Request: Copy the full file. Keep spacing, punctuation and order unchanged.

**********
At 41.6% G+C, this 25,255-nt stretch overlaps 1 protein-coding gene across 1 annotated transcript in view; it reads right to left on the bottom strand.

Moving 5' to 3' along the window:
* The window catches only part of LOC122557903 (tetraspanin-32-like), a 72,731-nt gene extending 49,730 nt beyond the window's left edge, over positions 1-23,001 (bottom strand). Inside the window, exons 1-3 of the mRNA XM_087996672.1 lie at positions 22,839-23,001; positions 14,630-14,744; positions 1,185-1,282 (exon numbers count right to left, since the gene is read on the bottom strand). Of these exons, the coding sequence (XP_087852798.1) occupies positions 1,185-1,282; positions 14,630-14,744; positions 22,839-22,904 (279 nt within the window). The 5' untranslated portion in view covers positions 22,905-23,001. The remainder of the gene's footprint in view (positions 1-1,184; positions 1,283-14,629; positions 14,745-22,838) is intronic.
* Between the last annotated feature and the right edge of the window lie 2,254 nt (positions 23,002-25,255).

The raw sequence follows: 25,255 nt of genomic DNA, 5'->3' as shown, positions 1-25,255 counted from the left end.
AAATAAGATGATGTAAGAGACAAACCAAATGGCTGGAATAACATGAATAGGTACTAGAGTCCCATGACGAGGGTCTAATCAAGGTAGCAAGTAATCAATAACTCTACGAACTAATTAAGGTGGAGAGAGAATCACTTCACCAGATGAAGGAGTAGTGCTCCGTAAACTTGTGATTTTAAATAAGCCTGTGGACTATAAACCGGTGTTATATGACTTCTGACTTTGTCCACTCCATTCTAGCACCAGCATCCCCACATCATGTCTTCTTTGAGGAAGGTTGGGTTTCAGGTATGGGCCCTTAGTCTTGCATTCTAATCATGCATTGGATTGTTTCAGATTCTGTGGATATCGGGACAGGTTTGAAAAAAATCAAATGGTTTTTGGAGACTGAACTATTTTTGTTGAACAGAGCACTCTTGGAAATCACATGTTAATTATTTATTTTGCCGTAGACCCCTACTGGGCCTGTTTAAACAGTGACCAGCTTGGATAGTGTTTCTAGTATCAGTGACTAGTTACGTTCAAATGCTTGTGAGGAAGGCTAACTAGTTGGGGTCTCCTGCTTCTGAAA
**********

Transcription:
At 41.6% G+C, this 25,255-nt stretch overlaps 1 protein-coding gene across 1 annotated transcript in view; it reads right to left on the bottom strand.

Moving 5' to 3' along the window:
* The window catches only part of LOC122557903 (tetraspanin-32-like), a 72,731-nt gene extending 49,730 nt beyond the window's left edge, over positions 1-23,001 (bottom strand). Inside the window, exons 1-3 of the mRNA XM_087996672.1 lie at positions 22,839-23,001; positions 14,630-14,744; positions 1,185-1,282 (exon numbers count right to left, since the gene is read on the bottom strand). Of these exons, the coding sequence (XP_087852798.1) occupies positions 1,185-1,282; positions 14,630-14,744; positions 22,839-22,904 (279 nt within the window). The 5' untranslated portion in view covers positions 22,905-23,001. The remainder of the gene's footprint in view (positions 1-1,184; positions 1,283-14,629; positions 14,745-22,838) is intronic.
* Between the last annotated feature and the right edge of the window lie 2,254 nt (positions 23,002-25,255).

The raw sequence follows: 25,255 nt of genomic DNA, 5'->3' as shown, positions 1-25,255 counted from the left end.
AAATAAGATGATGTAAGAGACAAACCAAATGGCTGGAATAACATGAATAGGTACTAGAGTCCCATGACGAGGGTCTAATCAAGGTAGCAAGTAATCAATAACTCTACGAACTAATTAAGGTGGAGAGAGAATCACTTCACCAGATGAAGGAGTAGTGCTCCGTAAACTTGTGATTTTAAATAAGCCTGTGGACTATAAACCGGTGTTATATGACTTCTGACTTTGTCCACTCCATTCTAGCACCAGCATCCCCACATCATGTCTTCTTTGAGGAAGGTTGGGTTTCAGGTATGGGCCCTTAGTCTTGCATTCTAATCATGCATTGGATTGTTTCAGATTCTGTGGATATCGGGACAGGTTTGAAAAAAATCAAATGGTTTTTGGAGACTGAACTATTTTTGTTGAACAGAGCACTCTTGGAAATCACATGTTAATTATTTATTTTGCCGTAGACCCCTACTGGGCCTGTTTAAACAGTGACCAGCTTGGATAGTGTTTCTAGTATCAGTGACTAGTTACGTTCAAATGCTTGTGAGGAAGGCTAACTAGTTGGGGTCTCCTGCTTCTGAAA